How an Oscars Photographer Captured the Moment Will Smith Slapped Chris Rock

The Reuters photojournalist was one of the photographers who captured the moment on Sunday and his photo – which captured Smith slapping Rock upon contact – would soon be everywhere, immediately going viral.

“Immediately after, my reaction was ‘did this just happen? ‘” Snyder told CNN Business on Monday. “Initially, the other photographers and I weren’t sure if it was a planned part of the show or something. Once Will Smith was back in his seat and shouting towards the stage, we thought it didn’t make sense. part of the script. And then I started looking through my camera for reactions.”

Snyder was among a group of photographers from various media who covered the show from the projection booth at the back of the Dolby Theater. He said he had two long lenses (200-400mm and a 600mm) and his responsibility for Reuters was to cover the show – on stage and in the audience.

“It’s about reacting – you see something happen and react,” he said. “Frame and focus, then take the shot. Shooting in the theater, the exposure for the stage and the audience was very different, so there are a lot of technical parameters to juggle.”

While presenting the award for best documentary on the Sunday night show, Rock joked about Pinkett Smith’s shaved head, saying, “Jada, I love you. ‘GI Jane 2’, can’t wait to to see him.”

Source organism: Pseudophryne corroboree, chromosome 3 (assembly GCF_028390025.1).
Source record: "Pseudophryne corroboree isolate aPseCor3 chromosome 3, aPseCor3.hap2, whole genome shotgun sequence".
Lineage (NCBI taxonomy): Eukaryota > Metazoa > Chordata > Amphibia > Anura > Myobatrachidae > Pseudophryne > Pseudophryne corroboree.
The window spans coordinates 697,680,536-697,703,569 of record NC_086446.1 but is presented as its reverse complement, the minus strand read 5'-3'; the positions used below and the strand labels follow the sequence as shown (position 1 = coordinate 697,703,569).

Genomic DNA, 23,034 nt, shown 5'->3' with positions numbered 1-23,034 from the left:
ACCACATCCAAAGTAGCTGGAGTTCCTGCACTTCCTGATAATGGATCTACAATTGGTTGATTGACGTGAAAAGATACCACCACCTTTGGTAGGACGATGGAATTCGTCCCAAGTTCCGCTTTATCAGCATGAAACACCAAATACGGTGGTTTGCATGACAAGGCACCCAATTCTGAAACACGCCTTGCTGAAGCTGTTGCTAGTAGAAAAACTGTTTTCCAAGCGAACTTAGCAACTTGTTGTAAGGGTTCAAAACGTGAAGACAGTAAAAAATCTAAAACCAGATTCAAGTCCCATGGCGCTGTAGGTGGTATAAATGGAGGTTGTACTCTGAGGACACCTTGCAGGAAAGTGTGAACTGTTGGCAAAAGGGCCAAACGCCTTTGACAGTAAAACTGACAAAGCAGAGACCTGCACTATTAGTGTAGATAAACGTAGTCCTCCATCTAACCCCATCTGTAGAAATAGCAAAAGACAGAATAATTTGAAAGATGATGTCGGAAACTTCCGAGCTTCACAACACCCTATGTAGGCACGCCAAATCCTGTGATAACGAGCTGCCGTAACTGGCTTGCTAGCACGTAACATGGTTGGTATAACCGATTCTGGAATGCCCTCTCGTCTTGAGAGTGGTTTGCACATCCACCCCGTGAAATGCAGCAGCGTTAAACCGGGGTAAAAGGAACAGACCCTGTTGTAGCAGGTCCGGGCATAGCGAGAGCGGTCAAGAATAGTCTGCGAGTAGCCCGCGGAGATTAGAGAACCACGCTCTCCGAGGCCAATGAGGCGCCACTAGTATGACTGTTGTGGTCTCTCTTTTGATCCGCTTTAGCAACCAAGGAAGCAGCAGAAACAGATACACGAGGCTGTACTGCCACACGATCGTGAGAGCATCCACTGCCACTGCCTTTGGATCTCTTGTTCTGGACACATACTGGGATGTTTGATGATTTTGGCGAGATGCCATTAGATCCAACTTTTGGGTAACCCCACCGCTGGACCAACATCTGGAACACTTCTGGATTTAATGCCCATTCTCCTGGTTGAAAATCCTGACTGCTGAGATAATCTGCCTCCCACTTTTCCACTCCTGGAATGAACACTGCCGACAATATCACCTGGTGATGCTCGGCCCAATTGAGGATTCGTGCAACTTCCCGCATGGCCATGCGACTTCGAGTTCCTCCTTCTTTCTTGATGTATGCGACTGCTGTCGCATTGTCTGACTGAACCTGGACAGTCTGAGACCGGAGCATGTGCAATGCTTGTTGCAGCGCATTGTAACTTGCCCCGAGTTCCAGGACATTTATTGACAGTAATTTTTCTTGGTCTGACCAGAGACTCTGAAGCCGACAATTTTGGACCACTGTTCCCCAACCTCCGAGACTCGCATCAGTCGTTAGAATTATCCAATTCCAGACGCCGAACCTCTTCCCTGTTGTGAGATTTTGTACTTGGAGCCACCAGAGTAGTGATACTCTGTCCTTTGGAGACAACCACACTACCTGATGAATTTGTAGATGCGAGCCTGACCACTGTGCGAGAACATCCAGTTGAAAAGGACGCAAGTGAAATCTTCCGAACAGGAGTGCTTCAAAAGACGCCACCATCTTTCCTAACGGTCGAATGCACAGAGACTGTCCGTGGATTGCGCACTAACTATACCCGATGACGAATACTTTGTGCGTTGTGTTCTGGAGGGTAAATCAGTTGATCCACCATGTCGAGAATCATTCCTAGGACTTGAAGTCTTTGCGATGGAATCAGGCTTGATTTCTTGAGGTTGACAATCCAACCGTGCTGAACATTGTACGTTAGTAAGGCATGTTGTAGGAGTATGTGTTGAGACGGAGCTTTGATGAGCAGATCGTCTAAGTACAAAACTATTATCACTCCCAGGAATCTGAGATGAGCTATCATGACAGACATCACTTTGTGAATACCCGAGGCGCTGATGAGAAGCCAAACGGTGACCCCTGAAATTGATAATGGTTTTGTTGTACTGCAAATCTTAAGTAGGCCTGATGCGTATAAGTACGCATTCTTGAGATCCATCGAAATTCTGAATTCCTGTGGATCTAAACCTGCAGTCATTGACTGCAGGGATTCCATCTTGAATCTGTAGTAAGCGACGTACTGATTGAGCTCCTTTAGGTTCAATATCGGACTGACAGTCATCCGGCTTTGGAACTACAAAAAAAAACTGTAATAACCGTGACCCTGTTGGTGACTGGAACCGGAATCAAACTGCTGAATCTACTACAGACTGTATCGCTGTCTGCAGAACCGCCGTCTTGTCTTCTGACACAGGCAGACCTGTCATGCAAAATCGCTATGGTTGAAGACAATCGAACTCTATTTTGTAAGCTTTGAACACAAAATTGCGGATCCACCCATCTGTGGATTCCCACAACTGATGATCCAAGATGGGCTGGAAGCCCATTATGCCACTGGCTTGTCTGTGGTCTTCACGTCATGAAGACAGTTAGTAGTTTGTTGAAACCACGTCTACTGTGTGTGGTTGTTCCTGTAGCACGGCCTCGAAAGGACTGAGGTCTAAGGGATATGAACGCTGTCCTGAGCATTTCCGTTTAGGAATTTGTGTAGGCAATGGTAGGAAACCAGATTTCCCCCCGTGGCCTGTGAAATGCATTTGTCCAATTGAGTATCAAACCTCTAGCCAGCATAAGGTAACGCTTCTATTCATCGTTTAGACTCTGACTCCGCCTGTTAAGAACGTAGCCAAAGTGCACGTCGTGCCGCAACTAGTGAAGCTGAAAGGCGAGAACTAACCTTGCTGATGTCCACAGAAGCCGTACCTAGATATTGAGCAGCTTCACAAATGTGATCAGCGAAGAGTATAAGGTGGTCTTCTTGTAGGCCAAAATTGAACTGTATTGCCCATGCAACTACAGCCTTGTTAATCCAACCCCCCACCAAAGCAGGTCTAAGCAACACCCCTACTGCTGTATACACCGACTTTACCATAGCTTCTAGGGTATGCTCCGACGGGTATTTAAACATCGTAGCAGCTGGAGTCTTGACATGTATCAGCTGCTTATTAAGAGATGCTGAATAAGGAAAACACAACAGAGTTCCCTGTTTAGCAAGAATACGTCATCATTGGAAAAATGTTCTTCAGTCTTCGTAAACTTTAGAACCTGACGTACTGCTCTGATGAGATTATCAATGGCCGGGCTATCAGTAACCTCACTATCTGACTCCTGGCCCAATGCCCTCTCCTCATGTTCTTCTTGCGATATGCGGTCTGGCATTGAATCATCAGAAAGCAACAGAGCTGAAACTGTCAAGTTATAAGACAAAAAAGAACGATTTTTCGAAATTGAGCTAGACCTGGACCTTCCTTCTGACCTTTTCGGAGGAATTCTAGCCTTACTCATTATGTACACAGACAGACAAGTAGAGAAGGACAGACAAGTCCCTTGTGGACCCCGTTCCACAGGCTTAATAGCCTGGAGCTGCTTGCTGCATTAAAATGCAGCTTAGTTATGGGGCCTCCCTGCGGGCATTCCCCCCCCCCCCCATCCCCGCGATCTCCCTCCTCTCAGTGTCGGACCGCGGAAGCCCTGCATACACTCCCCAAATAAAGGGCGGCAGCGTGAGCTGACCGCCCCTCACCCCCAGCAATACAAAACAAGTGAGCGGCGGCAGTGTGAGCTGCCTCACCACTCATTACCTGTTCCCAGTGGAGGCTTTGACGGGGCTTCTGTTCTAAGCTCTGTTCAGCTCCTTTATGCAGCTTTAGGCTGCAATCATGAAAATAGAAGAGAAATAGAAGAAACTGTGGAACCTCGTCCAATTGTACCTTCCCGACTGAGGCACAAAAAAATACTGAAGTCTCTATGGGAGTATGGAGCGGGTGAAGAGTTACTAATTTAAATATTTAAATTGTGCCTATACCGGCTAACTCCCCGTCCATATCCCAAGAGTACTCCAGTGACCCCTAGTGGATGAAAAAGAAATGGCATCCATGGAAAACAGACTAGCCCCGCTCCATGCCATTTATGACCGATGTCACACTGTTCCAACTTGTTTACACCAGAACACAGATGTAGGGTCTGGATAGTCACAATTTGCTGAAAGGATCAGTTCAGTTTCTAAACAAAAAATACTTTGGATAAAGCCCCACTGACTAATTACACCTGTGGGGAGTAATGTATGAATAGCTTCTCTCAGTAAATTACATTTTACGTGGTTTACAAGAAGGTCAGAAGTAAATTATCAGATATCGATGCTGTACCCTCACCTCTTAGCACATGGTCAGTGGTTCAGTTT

Pinkett Smith – who has been open about her battle with alopecia, an autoimmune disease that leads to hair loss – rolled her eyes as she sat down next to Smith after the joke. But Smith approached Rock on stage, punched him in the face and then yelled twice, “Keep my wife’s name out of your fucking mouth!”
Smith issued an apology to Rock and the Academy Monday night after the altercation.
As for Snyder’s photo, it has appeared in news reports, social media and has been even became a meme.

“There’s nothing in my Oscars experience to compare to that,” said Snyder, who has previously covered the Oscars but not the show itself.

The craziest thing is that Snyder himself didn’t see his picture – or his cultural impact – until after the show was over.

Snyder explained that his cameras were networked, so “all my photographs were immediately sent to editors at the same time that I made them”.

“Of course it happened in the middle of the show, so there was a lot of work to do right after,” he said. “At the top of the booth, I really didn’t realize the magnitude of the impact of the moment or my photos.”

Comments are closed.